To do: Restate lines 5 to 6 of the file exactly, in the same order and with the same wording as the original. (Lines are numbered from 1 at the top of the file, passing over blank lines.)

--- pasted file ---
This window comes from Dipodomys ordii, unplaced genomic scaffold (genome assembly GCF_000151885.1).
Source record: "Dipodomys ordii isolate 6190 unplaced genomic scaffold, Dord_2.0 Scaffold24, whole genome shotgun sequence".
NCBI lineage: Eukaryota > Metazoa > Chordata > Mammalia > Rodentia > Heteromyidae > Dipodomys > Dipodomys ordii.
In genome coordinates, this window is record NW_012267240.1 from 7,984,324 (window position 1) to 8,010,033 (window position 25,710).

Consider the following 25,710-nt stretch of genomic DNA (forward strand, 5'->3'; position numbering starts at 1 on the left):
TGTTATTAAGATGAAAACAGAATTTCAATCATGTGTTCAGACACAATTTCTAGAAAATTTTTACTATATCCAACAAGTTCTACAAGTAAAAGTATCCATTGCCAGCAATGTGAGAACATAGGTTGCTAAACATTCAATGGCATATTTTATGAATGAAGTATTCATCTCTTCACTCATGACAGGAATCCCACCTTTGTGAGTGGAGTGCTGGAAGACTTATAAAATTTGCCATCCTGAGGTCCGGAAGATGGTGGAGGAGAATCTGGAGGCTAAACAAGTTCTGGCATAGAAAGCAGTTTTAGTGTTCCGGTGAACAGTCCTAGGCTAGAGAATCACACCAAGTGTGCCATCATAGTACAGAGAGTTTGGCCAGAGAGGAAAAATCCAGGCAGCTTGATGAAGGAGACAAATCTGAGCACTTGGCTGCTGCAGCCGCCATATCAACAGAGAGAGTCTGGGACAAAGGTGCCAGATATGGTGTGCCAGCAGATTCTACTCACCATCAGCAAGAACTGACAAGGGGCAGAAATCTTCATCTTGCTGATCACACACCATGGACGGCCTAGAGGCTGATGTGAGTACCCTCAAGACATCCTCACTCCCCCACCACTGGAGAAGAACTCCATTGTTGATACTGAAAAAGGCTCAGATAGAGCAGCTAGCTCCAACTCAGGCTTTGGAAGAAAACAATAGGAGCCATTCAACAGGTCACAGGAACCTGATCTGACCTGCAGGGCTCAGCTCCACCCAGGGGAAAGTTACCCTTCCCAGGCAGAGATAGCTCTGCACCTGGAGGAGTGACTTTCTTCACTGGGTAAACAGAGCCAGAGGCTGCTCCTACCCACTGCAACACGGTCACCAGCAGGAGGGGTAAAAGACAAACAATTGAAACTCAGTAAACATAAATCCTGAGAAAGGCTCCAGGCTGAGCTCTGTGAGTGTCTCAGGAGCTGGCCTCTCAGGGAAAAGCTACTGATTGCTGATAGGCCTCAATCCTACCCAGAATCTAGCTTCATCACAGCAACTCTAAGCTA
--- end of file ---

Consider the following 25,710-nt stretch of genomic DNA (forward strand, 5'->3'; position numbering starts at 1 on the left):
TGTTATTAAGATGAAAACAGAATTTCAATCATGTGTTCAGACACAATTTCTAGAAAATTTTTACTATATCCAACAAGTTCTACAAGTAAAAGTATCCATTGCCAGCAATGTGAGAACATAGGTTGCTAAACATTCAATGGCATATTTTATGAATGAAGTATTCATCTCTTCACTCATGACAGGAATCCCACCTTTGTGAGTGGAGTGCTGGAAGACTTATAAAATTTGCCATCCTGAGGTCCGGAAGATGGTGGAGGAGAATCTGGAGGCTAAACAAGTTCTGGCATAGAAAGCAGTTTTAGTGTTCCGGTGAACAGTCCTAGGCTAGAGAATCACACCAAGTGTGCCATCATAGTACAGAGAGTTTGGCCAGAGAGGAAAAATCCAGGCAGCTTGATGAAGGAGACAAATCTGAGCACTTGGCTGCTGCAGCCGCCATATCAACAGAGAGAGTCTGGGACAAAGGTGCCAGATATGGTGTGCCAGCAGATTCTACTCACCATCAGCAAGAACTGACAAGGGGCAGAAATCTTCATCTTGCTGATCACACACCATGGACGGCCTAGAGGCTGATGTGAGTACCCTCAAGACATCCTCACTCCCCCACCACTGGAGAAGAACTCCATTGTTGATACTGAAAAAGGCTCAGATAGAGCAGCTAGCTCCAACTCAGGCTTTGGAAGAAAACAATAGGAGCCATTCAACAGGTCACAGGAACCTGATCTGACCTGCAGGGCTCAGCTCCACCCAGGGGAAAGTTACCCTTCCCAGGCAGAGATAGCTCTGCACCTGGAGGAGTGACTTTCTTCACTGGGTAAACAGAGCCAGAGGCTGCTCCTACCCACTGCAACACGGTCACCAGCAGGAGGGGTAAAAGACAAACAATTGAAACTCAGTAAACATAAATCCTGAGAAAGGCTCCAGGCTGAGCTCTGTGAGTGTCTCAGGAGCTGGCCTCTCAGGGAAAAGCTACTGATTGCTGATAGGCCTCAATCCTACCCAGAATCTAGCTTCATCACAGCAACTCTAAGCTA